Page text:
After years of nothing but scraps of details, Square Enix has properly revealed a substantial portion of Crystal Dynamics’s Avengers game. Those who saw the unveiling may have been torn as a result of strong cinematics marred by lackluster looks. Excitingly, Square Enix was kind enough to allow some E3 attendees a chance to see half an hour of hands-off, raw gameplay. All anticipation came screeching to a halt the second gameplay kicked in, though. Maybe the final product will yield better results, but, for now, Marvel’s Avengers looks heroically boring.
The demo that E3 attendees saw in a behind-closed-doors setting is an extension of the game’s reveal trailer. During the A-Day celebration, a rogue military group attacks the team, causing significant damage to bystanders and supposedly killing Captain America.
The demo showed about 5–10 minutes of gameplay for each character, starting with Thor, then following Iron Man, Hulk, Captain America, and finishing with Black Widow. While Captain America takes out baddies on a newly-unveiled Avengers heli-carrier, the others defend the city on the ground.
Black Widow, specifically, is entrusted with taking out the Taskmaster before the villain detonates a round of explosives. Each section of gameplay is flashy and sometimes even spectacular. However, the problem is that moments are rare where the game looks like it may actually be fun to play.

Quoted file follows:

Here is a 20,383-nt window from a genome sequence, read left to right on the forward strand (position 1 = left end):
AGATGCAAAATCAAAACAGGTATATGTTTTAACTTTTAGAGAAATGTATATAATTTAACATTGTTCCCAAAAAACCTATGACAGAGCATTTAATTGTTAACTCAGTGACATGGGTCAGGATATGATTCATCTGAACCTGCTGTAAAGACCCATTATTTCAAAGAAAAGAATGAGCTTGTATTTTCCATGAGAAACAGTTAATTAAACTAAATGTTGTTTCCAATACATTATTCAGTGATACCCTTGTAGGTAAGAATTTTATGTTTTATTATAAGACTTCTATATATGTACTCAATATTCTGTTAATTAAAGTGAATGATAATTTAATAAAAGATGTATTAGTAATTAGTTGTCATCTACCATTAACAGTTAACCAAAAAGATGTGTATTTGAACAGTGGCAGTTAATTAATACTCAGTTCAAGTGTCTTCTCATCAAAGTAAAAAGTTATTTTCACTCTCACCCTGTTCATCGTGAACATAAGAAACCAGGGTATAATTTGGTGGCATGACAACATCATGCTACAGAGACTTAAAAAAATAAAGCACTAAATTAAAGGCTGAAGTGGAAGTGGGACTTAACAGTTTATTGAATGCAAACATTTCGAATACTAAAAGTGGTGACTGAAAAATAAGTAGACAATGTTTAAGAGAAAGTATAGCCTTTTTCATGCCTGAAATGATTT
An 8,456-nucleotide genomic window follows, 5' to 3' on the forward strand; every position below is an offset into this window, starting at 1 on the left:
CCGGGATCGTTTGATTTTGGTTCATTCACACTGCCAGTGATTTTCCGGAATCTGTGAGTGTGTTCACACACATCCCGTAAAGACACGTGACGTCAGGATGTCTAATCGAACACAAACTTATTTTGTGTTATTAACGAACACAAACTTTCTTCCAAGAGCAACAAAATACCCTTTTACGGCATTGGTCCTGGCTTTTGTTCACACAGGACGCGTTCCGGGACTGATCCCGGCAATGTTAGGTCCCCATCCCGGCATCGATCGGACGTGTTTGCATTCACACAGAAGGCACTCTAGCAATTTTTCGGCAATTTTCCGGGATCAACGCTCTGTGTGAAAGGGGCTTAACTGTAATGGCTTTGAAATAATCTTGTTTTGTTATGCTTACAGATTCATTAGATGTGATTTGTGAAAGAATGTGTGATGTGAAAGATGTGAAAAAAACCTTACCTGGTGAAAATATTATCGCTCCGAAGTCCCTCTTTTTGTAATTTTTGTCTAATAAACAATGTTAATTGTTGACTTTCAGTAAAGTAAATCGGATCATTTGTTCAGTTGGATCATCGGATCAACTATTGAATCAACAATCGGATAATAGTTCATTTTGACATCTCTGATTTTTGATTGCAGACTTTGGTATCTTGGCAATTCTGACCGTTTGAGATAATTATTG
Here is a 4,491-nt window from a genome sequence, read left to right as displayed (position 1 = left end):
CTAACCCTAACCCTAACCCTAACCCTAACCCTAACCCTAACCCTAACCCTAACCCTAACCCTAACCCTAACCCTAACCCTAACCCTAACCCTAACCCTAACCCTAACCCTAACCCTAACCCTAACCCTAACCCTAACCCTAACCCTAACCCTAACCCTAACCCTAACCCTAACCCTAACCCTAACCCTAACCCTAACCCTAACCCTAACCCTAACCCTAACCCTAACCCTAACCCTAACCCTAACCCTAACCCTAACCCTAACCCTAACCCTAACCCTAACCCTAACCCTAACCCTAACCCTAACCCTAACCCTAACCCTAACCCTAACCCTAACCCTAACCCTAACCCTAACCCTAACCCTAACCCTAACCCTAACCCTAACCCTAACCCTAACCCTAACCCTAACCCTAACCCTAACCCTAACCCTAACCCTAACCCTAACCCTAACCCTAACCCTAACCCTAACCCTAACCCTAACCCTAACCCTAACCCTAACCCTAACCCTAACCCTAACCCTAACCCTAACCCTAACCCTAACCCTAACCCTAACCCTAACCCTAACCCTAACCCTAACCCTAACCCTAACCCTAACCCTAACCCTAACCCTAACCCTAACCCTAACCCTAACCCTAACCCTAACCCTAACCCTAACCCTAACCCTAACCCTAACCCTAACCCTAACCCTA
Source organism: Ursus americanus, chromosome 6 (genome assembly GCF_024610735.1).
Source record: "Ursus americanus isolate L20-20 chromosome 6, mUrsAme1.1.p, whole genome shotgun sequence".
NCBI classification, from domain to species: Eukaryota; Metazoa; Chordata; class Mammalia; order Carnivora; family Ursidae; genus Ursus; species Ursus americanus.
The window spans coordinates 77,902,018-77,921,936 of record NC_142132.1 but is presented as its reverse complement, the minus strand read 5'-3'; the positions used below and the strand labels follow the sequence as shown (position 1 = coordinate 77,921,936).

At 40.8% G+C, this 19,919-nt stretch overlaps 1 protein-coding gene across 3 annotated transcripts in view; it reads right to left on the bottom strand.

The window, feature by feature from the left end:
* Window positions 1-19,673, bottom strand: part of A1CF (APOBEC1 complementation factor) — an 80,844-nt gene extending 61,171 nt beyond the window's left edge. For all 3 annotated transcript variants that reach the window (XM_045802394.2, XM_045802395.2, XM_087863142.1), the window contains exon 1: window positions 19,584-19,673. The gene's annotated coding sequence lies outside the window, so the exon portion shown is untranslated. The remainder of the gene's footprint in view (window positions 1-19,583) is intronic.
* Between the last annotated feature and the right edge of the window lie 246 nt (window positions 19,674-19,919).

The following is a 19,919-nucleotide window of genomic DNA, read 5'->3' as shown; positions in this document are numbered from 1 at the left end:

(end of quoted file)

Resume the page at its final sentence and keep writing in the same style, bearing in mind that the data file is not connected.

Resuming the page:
Marvel’s Avengers takes inspiration from Destiny’s super moves, where players feel all powerful with every hammer throw and ground pound. Crystal Dynamics is trying to implement a similar feeling with every second of gameplay instead of in spurts, but the idea is not so great in practice.
The comparison may be tired by the time this preview goes up, but Thor’s playstyle looks eerily similar to a certain Greek, axe-throwing God killer. Unlike God of War, player control is not the priority, as finishers and cinematic moves take precedent. Throwing Mjolnir hard enough to send soldiers careening into the blue or with enough force to pin them to walls is exactly the balance Marvel’s Avengers so desperately needs, so those moments stick out as highlights. Disappointingly, such moments are few and far between for the son of Odin.
Next up (and maybe worst of all) is Iron Man. Take away Iron Man’s practically pre-written blueprint for in-game flight and put him on an immovable track and players can picture Crystal Dynamics’s vision of Iron Man. Anthem, despite its talked-to-death flaws, has an unmatched mech-suit free flight system to take advantage of. Marvel’s Avengers takes the idea down to its most barebones, essentially turning most of Iron Man’s time on-screen into an on-rails shooter. The other portion of his time on screen is relegated to slow moving hovering and basic-looking third-person shooter gunplay.
Hulk brings back the attention of any who had lost it following this lukewarm (at best) opening. Hulk not only manages to be both the best-looking Avenger graphically, but also a powerhouse of fun. Hulk packs the speed and unabashed rage seen from decades of movies and media content—and deciding what the team could do to make the character’s gameplay any stronger is hard. Along with pure, beat-‘em-up clobbering, Hulk can jump off walls and slam into the ground. With the exception of the possibility of combat becoming too meat-headed after a while, the big green meanie appears to strike the right balance of dumb fun.